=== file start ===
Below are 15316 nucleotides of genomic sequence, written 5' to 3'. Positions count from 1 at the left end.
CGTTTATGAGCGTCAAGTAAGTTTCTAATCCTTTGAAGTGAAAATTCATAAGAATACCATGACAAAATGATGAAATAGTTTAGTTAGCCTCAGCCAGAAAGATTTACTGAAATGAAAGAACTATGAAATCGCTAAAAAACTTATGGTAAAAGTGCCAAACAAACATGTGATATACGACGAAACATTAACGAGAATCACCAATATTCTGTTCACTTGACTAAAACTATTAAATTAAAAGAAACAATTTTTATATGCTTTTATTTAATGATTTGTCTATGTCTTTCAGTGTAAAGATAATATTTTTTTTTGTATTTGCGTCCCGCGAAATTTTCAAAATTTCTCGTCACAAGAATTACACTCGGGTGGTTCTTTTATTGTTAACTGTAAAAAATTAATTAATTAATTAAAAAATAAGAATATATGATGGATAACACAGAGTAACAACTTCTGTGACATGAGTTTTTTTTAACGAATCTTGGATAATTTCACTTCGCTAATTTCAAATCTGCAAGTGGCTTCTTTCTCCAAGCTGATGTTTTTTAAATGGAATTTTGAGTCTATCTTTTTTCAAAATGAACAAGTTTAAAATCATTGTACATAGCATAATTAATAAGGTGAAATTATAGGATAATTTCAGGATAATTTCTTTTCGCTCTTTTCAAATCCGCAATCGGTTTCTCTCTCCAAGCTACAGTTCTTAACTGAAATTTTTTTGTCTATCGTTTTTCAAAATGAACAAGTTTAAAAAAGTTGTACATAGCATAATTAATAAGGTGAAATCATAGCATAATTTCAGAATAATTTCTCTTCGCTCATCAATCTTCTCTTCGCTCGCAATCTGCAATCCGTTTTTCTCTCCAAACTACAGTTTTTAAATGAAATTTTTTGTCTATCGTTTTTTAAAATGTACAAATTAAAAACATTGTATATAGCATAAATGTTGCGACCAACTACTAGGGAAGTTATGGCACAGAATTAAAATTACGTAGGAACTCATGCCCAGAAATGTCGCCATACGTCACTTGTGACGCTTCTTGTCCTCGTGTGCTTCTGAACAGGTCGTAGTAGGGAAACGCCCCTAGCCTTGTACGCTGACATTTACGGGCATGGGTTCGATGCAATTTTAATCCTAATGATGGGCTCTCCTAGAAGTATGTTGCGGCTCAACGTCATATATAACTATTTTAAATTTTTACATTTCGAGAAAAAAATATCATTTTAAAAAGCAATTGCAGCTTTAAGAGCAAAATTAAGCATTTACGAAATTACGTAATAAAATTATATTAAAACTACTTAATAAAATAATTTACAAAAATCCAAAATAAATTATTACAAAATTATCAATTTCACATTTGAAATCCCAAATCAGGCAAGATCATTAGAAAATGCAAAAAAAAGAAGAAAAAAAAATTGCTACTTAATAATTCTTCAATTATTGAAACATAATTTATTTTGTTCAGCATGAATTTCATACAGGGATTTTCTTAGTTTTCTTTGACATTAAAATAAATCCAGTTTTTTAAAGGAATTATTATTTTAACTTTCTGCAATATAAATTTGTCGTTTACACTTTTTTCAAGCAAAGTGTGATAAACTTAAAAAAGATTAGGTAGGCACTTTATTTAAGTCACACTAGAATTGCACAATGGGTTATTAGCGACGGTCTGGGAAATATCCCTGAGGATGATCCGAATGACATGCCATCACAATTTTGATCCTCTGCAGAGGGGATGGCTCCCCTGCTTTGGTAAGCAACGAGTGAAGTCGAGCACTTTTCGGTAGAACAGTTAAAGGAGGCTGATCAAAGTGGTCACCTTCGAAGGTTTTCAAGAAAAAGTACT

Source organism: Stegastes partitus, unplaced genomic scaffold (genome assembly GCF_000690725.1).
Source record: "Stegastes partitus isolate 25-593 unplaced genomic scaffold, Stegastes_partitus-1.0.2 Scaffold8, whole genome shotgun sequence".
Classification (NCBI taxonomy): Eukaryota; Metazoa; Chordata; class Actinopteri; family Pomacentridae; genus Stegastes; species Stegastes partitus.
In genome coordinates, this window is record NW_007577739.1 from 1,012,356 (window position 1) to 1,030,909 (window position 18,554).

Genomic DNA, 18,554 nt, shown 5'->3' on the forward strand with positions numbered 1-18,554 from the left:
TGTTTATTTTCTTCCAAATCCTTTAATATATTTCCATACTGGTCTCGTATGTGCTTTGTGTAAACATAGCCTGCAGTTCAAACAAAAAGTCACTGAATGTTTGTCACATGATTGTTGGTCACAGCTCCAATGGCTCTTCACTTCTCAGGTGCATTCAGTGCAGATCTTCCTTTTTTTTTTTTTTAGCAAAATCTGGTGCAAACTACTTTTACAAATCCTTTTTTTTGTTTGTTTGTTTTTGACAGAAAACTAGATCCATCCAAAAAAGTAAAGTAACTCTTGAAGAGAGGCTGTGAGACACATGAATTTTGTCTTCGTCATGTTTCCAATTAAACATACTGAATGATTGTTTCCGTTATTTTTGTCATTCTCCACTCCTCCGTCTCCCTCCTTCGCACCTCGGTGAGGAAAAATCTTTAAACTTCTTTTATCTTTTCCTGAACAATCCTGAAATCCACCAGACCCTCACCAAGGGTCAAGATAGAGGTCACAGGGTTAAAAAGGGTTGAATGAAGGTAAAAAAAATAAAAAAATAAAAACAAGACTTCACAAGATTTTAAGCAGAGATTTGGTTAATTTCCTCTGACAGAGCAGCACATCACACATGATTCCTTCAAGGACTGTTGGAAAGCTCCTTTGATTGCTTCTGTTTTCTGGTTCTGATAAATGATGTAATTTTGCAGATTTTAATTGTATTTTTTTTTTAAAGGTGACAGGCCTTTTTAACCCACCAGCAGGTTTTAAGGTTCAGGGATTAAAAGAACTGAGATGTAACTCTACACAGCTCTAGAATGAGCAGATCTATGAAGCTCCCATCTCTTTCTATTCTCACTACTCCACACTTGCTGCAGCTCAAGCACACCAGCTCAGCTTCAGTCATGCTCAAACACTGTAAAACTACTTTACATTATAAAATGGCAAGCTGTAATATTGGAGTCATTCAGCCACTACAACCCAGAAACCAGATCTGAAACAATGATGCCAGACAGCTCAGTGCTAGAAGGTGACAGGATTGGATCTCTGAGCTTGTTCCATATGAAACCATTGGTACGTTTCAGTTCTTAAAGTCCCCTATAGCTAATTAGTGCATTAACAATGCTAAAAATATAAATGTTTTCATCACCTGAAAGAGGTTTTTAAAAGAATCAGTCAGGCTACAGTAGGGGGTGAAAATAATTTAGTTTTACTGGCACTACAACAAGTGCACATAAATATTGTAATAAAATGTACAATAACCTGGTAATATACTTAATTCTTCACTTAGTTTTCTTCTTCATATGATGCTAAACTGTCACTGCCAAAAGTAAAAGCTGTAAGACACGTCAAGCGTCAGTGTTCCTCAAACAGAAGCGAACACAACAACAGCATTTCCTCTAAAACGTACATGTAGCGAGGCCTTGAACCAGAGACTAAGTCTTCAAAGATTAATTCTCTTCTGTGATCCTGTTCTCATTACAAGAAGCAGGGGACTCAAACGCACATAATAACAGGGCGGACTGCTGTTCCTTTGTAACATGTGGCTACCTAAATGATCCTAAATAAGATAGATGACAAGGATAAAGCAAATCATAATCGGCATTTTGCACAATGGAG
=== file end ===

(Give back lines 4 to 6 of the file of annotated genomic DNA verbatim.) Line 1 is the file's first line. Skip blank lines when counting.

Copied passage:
Source record: "Stegastes partitus isolate 25-593 unplaced genomic scaffold, Stegastes_partitus-1.0.2 Scaffold8, whole genome shotgun sequence".
Classification (NCBI taxonomy): Eukaryota; Metazoa; Chordata; class Actinopteri; family Pomacentridae; genus Stegastes; species Stegastes partitus.
In genome coordinates, this window is record NW_007577739.1 from 1,012,356 (window position 1) to 1,030,909 (window position 18,554).